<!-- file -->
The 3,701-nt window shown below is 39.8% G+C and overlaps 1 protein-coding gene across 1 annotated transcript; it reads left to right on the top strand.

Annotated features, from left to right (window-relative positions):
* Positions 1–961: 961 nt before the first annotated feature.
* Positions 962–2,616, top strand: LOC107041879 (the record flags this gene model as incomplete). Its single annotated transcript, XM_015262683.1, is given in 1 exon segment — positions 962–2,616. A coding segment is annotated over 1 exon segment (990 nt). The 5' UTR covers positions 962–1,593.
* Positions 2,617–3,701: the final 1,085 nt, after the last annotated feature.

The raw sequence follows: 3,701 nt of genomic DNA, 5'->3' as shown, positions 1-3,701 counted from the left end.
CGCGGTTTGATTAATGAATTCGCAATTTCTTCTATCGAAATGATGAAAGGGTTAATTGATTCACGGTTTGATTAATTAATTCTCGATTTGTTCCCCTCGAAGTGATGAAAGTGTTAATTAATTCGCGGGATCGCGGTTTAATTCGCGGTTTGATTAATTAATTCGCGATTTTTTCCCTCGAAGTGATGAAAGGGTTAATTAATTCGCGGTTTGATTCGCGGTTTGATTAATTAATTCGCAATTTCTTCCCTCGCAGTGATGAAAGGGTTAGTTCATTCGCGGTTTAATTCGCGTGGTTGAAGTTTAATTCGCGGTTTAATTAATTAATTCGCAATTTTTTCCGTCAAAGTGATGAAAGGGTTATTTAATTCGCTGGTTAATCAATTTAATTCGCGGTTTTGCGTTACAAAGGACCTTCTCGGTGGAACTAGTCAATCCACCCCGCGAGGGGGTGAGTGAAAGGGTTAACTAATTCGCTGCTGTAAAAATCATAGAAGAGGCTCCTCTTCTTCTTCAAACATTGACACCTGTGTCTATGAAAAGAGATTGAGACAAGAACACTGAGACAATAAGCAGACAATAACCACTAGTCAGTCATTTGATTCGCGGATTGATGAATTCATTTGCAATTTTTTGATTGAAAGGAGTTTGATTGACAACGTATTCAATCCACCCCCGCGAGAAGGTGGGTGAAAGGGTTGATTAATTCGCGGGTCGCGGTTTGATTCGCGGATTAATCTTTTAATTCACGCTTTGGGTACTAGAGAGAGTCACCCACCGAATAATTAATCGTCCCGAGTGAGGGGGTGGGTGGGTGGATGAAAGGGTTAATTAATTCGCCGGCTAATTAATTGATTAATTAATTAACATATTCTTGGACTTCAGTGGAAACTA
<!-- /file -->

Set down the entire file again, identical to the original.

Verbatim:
The 3,701-nt window shown below is 39.8% G+C and overlaps 1 protein-coding gene across 1 annotated transcript; it reads left to right on the top strand.

Annotated features, from left to right (window-relative positions):
* Positions 1–961: 961 nt before the first annotated feature.
* Positions 962–2,616, top strand: LOC107041879 (the record flags this gene model as incomplete). Its single annotated transcript, XM_015262683.1, is given in 1 exon segment — positions 962–2,616. A coding segment is annotated over 1 exon segment (990 nt). The 5' UTR covers positions 962–1,593.
* Positions 2,617–3,701: the final 1,085 nt, after the last annotated feature.

The raw sequence follows: 3,701 nt of genomic DNA, 5'->3' as shown, positions 1-3,701 counted from the left end.
CGCGGTTTGATTAATGAATTCGCAATTTCTTCTATCGAAATGATGAAAGGGTTAATTGATTCACGGTTTGATTAATTAATTCTCGATTTGTTCCCCTCGAAGTGATGAAAGTGTTAATTAATTCGCGGGATCGCGGTTTAATTCGCGGTTTGATTAATTAATTCGCGATTTTTTCCCTCGAAGTGATGAAAGGGTTAATTAATTCGCGGTTTGATTCGCGGTTTGATTAATTAATTCGCAATTTCTTCCCTCGCAGTGATGAAAGGGTTAGTTCATTCGCGGTTTAATTCGCGTGGTTGAAGTTTAATTCGCGGTTTAATTAATTAATTCGCAATTTTTTCCGTCAAAGTGATGAAAGGGTTATTTAATTCGCTGGTTAATCAATTTAATTCGCGGTTTTGCGTTACAAAGGACCTTCTCGGTGGAACTAGTCAATCCACCCCGCGAGGGGGTGAGTGAAAGGGTTAACTAATTCGCTGCTGTAAAAATCATAGAAGAGGCTCCTCTTCTTCTTCAAACATTGACACCTGTGTCTATGAAAAGAGATTGAGACAAGAACACTGAGACAATAAGCAGACAATAACCACTAGTCAGTCATTTGATTCGCGGATTGATGAATTCATTTGCAATTTTTTGATTGAAAGGAGTTTGATTGACAACGTATTCAATCCACCCCCGCGAGAAGGTGGGTGAAAGGGTTGATTAATTCGCGGGTCGCGGTTTGATTCGCGGATTAATCTTTTAATTCACGCTTTGGGTACTAGAGAGAGTCACCCACCGAATAATTAATCGTCCCGAGTGAGGGGGTGGGTGGGTGGATGAAAGGGTTAATTAATTCGCCGGCTAATTAATTGATTAATTAATTAACATATTCTTGGACTTCAGTGGAAACTA